Villa Africána Colobó
DescriptionVilla Africána Colobó manifests the links between North Philadelphia, the African Diaspora, and Puerto Rican culture. But the garden’s story of heritage began long before it was completed in 2006. During the 1990s, garden founder Iris Brown maintained a space in the neighboring Las Parcelas garden using “the shape of a hut” in plywood together with clothes and masks celebrating the Afro-Puerto Rican culture of her hometown, Loiza. Brown dubbed this space “Villa Africána Colobó”, and that was the name that she kept as she designed the huts that now stand in what is today Villa Africána Colobó across the street from Las Parcelas. Completed in 2006, the community garden’s lush mix of herbs, fruit, and vegetables radiate from three huts. These central structures celebrate Africa’s rich history through vibrant colors and educational interiors, inspired by photos of West African homes. A colorful variety of garden plants includes yuca, sunflowers, Puerto Rican oregano, and castor bean, standing conveniently near an outdoor kitchen for workshops and get-togethers. Colobó also includes a storytelling room that features more educational materials and artifacts. “It’s just to tell a story, it’s just for people to have an appreciation for Africa and its people,” Brown summarizes. Under the continued maintenance of the Norris Square Neighborhood Project, Colobó will spread that appreciation for Africa for many years to come.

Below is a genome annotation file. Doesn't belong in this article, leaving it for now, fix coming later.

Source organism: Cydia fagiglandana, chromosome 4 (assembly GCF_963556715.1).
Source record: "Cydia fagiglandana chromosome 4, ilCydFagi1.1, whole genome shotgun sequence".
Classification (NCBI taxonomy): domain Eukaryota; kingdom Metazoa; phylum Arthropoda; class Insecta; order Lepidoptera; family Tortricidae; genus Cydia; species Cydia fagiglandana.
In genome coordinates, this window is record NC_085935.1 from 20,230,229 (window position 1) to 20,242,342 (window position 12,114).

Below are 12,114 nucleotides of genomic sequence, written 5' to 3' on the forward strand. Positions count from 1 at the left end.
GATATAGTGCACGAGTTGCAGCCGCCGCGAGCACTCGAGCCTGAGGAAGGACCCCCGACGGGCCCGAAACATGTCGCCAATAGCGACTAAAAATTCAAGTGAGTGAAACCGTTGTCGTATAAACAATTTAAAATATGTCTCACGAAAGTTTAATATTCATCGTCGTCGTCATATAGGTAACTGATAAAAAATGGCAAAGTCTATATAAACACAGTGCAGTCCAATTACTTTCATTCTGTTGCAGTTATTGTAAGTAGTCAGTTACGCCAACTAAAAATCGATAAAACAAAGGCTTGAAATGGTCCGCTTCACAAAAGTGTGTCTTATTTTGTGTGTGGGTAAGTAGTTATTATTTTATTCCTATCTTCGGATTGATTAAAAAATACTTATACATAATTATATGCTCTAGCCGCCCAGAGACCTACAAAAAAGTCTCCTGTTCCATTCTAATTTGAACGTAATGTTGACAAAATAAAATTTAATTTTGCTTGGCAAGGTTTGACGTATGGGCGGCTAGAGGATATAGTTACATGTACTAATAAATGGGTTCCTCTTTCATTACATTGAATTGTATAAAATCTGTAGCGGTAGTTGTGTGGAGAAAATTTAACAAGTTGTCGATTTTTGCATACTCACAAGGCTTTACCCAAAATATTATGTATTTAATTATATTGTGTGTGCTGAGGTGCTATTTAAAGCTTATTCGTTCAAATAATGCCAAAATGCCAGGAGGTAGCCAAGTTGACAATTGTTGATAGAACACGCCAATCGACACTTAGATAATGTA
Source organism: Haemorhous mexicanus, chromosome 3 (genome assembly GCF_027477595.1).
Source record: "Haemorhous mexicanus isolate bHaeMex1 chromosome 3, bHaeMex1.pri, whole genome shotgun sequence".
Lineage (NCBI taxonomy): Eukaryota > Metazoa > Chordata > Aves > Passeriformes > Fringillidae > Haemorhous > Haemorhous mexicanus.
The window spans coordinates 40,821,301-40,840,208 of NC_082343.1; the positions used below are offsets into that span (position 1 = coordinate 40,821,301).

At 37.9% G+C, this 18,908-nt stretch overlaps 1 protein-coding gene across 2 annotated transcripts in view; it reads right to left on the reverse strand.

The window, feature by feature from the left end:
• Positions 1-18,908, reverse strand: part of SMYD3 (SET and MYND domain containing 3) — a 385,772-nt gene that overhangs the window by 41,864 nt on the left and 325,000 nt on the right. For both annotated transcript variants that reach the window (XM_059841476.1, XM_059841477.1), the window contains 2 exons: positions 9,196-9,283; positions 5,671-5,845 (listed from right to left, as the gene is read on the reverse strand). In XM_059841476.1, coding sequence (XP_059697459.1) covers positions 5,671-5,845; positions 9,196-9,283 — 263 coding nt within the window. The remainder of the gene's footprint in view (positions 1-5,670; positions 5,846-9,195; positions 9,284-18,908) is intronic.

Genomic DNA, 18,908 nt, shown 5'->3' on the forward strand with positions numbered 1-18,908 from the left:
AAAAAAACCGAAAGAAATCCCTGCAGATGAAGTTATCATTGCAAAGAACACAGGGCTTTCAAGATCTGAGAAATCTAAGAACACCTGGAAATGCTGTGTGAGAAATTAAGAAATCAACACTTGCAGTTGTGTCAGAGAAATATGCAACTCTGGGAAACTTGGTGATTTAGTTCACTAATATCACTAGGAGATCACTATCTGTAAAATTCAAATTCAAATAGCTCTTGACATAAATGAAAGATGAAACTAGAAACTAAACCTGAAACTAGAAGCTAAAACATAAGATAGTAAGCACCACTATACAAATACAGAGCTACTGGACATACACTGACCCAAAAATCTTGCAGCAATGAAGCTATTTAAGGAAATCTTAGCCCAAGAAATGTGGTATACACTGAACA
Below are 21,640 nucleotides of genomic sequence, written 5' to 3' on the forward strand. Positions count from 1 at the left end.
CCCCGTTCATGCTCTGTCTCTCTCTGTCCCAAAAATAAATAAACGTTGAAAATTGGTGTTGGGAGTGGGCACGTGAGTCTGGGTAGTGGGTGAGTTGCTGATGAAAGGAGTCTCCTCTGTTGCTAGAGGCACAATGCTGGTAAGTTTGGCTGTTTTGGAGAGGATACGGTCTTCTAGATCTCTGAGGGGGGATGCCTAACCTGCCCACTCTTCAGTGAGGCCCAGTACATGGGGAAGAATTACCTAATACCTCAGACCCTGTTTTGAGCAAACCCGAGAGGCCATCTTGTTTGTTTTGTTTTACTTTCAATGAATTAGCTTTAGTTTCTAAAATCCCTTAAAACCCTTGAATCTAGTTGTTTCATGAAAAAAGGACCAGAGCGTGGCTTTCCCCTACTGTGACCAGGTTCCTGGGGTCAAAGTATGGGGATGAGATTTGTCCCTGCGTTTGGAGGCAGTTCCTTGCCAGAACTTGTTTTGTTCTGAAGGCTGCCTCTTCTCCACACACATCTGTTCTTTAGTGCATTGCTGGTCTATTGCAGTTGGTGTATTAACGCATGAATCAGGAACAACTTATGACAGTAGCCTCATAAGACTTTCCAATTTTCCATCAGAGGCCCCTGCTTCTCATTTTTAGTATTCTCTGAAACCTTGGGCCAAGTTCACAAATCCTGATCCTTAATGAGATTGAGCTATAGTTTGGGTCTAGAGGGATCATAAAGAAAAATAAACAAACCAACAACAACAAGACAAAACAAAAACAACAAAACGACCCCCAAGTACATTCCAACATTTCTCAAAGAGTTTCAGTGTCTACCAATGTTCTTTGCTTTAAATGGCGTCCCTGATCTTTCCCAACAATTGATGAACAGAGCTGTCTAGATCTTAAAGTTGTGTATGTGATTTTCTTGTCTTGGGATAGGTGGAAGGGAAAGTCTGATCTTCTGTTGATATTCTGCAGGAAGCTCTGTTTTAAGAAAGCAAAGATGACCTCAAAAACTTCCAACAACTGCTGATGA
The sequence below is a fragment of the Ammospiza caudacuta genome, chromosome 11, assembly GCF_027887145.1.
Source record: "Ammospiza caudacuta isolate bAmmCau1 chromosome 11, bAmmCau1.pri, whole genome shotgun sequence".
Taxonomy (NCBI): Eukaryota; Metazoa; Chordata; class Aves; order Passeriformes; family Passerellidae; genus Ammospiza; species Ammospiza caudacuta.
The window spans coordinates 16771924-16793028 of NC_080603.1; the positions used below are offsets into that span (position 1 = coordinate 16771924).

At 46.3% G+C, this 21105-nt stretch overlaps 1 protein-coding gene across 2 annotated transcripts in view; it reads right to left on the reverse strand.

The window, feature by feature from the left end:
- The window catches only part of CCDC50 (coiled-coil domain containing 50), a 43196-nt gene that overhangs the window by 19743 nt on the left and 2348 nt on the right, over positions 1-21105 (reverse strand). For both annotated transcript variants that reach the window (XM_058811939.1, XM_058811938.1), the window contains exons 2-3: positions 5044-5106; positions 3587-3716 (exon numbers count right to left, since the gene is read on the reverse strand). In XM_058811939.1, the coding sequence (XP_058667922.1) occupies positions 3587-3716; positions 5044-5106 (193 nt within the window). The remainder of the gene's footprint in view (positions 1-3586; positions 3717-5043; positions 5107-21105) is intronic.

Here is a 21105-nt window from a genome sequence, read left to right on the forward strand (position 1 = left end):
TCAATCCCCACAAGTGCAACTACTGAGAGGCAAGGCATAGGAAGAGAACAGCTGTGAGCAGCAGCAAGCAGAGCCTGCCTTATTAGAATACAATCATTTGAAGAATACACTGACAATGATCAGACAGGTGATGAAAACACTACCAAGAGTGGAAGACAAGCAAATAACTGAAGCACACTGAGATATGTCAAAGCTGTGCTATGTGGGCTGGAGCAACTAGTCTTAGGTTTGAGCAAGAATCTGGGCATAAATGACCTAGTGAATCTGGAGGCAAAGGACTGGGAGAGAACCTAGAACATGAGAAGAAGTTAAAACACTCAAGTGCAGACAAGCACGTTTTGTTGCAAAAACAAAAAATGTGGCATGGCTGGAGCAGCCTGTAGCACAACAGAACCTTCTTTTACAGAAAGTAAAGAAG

Story contributed by Joe M.